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Snoring is no small matter; in fact, it’s arguably one of the most common sleep disorder ailments that can affect a human being.
Most surveys peg men as the primary snoring culprit at a ratio of about 2:1 compared to women.
Because men’s necks are typically larger and contain more soft tissues.
The actual sound (like a buzzing saw) is produced in the windpipe; and the smaller the airway within the windpipe, the stronger the vibration and alas, the louder the sound.
For most people, snorers and non-snorers alike, the view of snoring is that it’s an “agitation”; something that is annoying, but not a serious health problem. And some of these people are correct; yet many of them, to their surprise, are not.
Understanding that snoring is a serious problem is actually a life and death issue for millions of people; not necessarily for the snorers, but for those that they affect. A snoring partner (or just a snorer in the next room) can cause an array of adverse health conditions for his or her non-snoring victim, including: extreme fatigue, high stress, headaches, high blood pressure, heart disease, stroke, anxiety, anger, depression, irritability, misery, and an overall lower quality of life.
And what about the snorer himself; or less often, herself? Snoring can actually lead to a condition called sleep apnea, which occurs when a person ceases breathing during sleep. While snoring doesn’t automatically lead to cases of sleep apnea, it is a risk; and snorers are thus advised to consult with their physician to see if they can pro-actively cut down on some risk factors.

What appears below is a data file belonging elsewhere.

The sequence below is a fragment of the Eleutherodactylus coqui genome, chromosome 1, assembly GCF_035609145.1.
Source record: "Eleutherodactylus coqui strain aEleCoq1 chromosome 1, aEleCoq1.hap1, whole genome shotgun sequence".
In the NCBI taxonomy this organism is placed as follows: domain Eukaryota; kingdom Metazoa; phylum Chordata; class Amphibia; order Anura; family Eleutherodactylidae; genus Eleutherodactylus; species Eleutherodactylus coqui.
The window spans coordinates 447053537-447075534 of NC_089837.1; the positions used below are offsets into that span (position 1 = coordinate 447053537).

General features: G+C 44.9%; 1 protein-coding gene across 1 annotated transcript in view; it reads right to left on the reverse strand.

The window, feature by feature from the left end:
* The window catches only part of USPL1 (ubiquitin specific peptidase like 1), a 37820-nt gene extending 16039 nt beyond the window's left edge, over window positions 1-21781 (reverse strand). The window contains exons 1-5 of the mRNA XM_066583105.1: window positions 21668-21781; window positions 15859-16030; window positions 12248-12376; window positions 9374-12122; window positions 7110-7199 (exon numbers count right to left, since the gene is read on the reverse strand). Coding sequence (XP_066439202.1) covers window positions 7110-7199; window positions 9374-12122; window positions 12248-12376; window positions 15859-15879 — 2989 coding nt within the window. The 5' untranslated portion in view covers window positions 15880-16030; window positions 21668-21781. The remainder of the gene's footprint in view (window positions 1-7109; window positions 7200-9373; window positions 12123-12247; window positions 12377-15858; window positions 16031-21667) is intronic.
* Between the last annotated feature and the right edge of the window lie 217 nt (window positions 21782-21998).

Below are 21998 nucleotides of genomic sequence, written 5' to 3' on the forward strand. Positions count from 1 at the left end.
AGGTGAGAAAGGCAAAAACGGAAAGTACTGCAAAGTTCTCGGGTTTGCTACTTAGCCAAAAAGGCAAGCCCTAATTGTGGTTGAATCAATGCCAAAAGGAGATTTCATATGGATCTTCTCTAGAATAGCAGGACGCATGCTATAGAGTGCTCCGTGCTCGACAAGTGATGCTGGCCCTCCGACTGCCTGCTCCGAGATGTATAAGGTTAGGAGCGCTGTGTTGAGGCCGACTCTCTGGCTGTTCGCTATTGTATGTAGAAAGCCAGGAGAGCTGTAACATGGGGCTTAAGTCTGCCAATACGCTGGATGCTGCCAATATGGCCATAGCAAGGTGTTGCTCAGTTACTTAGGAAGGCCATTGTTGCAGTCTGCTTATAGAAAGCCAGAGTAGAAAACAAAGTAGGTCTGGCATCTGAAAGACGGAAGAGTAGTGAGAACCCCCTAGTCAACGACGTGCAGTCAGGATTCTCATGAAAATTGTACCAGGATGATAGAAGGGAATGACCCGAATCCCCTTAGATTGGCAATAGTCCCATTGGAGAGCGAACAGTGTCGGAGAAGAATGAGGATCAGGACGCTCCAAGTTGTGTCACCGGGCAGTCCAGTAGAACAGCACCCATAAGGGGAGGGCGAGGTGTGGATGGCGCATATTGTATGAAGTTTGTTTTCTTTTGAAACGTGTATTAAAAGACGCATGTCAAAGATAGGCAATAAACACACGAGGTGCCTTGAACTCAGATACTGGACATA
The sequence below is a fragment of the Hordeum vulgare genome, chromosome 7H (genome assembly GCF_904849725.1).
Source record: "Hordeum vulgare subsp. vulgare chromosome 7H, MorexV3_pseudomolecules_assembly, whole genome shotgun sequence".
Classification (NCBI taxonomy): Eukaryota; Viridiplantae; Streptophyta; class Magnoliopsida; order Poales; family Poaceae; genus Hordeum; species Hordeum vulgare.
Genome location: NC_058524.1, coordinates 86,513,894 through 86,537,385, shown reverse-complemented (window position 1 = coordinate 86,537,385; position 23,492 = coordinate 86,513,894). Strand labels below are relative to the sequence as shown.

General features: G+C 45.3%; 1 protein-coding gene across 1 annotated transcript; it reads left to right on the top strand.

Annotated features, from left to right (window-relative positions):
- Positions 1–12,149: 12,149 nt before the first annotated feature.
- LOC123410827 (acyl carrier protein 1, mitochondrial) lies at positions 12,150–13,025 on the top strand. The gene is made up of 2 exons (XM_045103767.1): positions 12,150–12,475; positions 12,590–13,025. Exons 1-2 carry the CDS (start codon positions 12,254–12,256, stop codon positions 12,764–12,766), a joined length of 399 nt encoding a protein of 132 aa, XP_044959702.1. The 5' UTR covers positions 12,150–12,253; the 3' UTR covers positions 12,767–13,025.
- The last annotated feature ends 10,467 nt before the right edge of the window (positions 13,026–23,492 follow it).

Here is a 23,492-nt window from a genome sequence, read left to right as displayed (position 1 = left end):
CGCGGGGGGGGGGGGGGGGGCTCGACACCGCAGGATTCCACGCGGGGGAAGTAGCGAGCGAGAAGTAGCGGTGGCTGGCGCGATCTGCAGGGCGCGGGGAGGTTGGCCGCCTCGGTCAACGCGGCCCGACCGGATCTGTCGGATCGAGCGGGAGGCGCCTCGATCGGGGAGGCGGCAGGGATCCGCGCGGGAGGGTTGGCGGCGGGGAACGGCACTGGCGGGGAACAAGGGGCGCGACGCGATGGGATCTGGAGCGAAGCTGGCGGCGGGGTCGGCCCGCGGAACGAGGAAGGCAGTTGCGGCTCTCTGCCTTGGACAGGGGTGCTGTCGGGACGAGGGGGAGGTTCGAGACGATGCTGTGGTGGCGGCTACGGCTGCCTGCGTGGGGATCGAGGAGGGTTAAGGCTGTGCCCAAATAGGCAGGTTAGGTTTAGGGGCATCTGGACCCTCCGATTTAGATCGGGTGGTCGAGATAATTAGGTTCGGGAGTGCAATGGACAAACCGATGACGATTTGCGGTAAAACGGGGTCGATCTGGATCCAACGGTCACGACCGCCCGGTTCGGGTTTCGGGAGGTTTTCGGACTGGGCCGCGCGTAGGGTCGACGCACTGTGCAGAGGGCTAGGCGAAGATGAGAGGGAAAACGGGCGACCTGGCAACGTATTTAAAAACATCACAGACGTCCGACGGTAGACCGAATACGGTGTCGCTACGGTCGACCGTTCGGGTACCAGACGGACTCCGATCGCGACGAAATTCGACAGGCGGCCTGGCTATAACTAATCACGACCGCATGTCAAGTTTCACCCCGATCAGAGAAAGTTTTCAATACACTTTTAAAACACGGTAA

Causes of Snoring
There are a few major factors that contribute to snoring, including:
- Obesity and excess weight can cause snoring (it shortens the neck relative to the size of the body.)
- Drinking alcohol can cause snoring, as can sleeping pills and tranquilizers (as the body becomes “too relaxed”.)
- Smoking can cause throat and nose irritations, which can lead to snoring.
- A broken nose or blocked nasal passages can lead to snoring.
- Hypothyroidism (overactive thyroid gland) can lead to snoring.
- Some allergies can cause snoring (when congestion is involved.)
Some common and effective remedies have been introduced to help minimize or stop snoring. These include the use of nasal dilators, tongue-retraining devices (to keep airways open and stop the snoring “vibration”), and even some surgical procedures to increase airflow through the windpipe. Sleep Disorder Centers and “Sleep Labs” are established in most major cities, and provide both education, sleep studies and, if necessary, medical recommendations for dealing with snoring.
Some interesting research is being conducted to solve this global problem, including performing surgery via radio frequencies. This is a less invasive way of performing snoring surgery, and is earning some acclaim from those who don’t feel that traditional surgery is a safe long-term means of dealing with snoring.
In addition, some reports suggest that the female hormone progestertone helps prevent some women from snoring. It has been given therapeutically to some snoring men as a snoring remedy, and the results have been positive.